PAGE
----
Jane Eyre – An Indomitable Spirit

I am no bird; and no net ensnares me: I am a free human being with an independent will

Jane Eyre, Volume 2, Chapter 23

This day, on October 16 in 1847, the quintessential Victorian novel “Jane Eyre” was published in London. It was originally published in 3 volumes – divided into chapters: 1 to 15; 16 to 27; and 28 to 38.

This work of Gothic literature written under the pseudonym “Currer Bell,” by Yorkshire/England-born novelist Charlotte Brontë (1816-55) is widely considered a classic that emphasise love and passion, love versus autonomy, religion, social class…

As for me, it is a love story between the reader in Me and Jane Eyre, a woman so poor and plain but with an indomitable spirit.

Of the various movie and TV adaptations of Jane Eyre, versions in our collection are:

Jane Eyre   (20th Century Fox, 1944, Dir: Robert Stevenson) – Screenplay by Aldous Huxley-Robert Stevenson and John Houseman, Starring: Joan Fontaine, Orson Welles, Margaret O’Brien, etc.

Jane Eyre   (BBC TV Mini-Series, 10-12/1983, Dir: Julian Amyes) – Dramatised by Alexander Baron, Starring: Zelah Clarke, Timothy Dalton, Carol Gillies, etc.

Jane Eyre   (BBC One, 2006,      Dir: Susanna White) – Scripted by Sand Welch and Starring: Ruth Wilson, Toby Stephens, Lorraine Ashbourne, etc.

Jane Eyre (BBC Films, 2010, Dir: Cary Joji Fukunaga) – Scripted by Moira Buffini and  Starring: Mia Wasikowska, Michael Fassbender, Jamie Bell, etc.

Notes:              

  1. Image 6 above: From Jane Eyre starring: Ruth Wilson and Toby Stephens.   
  2. The Books and DVD/Blu-ray of the movies referred are available with amazon.com, amazon.co.uk and other leading dealers.
  3. Book sleeves credit: amazon.com, amazon.in

(© Joseph Sébastine/Manningtree Archive)

17 thoughts on “Jane Eyre – An Indomitable Spirit

  1. I’ve seen several of these adaptations, and always go back to the ’83 BBC version with Zelah Clarke and Timothy Dalton. Except for the fact that Timothy Dalton is much too handsome for the role of Mr. Rochester (not that I’m complaining), that version really captures the mood and tone of the novel and the characters. And it stays pretty true to the plot. This was a most enjoyable post.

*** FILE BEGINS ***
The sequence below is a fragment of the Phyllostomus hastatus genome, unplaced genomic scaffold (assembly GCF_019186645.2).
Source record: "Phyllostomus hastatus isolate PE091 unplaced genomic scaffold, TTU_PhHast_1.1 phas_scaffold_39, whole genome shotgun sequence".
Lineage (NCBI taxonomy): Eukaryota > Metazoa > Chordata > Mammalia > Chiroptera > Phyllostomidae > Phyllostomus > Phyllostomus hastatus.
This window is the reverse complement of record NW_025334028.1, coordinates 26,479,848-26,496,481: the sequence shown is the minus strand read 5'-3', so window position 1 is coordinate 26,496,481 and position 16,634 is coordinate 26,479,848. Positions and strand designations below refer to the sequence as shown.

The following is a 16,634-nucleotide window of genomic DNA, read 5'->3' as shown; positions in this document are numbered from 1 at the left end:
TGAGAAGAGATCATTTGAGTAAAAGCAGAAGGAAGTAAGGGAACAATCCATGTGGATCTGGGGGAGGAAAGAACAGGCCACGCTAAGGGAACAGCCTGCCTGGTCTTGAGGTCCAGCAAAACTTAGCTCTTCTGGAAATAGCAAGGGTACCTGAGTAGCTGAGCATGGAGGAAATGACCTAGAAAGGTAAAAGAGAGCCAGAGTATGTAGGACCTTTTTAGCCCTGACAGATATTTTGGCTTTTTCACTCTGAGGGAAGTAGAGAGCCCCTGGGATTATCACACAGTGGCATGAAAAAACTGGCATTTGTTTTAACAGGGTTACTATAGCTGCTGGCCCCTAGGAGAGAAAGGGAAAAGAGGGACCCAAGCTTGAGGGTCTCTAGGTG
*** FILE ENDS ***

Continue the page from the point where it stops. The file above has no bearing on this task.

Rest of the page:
• Thank you, Donna. Each adaptation has its strengths. The Ruth Wilson as well as Mia Wasikowska versions are also impressive. I am yet to catch up with the Mary Sinclair/Charlton Heston and Susannah York/George C.Scott versions. Maybe they are available on Amazon Prime Video.

  2. This is the second time around for me, Jo. I had to think back to a Jane Eyre movie that I saw many years ago, which I very much appreciated for the starkness. Susannah York was Jane Eyre and George C. Scott was Edward Rochester. I found a short video clip that I hope you can access. https://youtu.be/Sg7kpUEwQQ4. Your posts are always excellent, Jo. Thank you!

    • I appreciate your comments. As I commented to Ms.Donna, I haven’t watched the adaptation featuring Samantha York. The link you sent me has certainly triggered the choice to obtain a copy of that movie adaptation soon. Thank you, Rebecca.

      • I had forgotten all about that movie until I read your post. I appreciated its darkness. Although I kept thinking of the movie Patton. Wasn’t George C Scott amazing as Paton!

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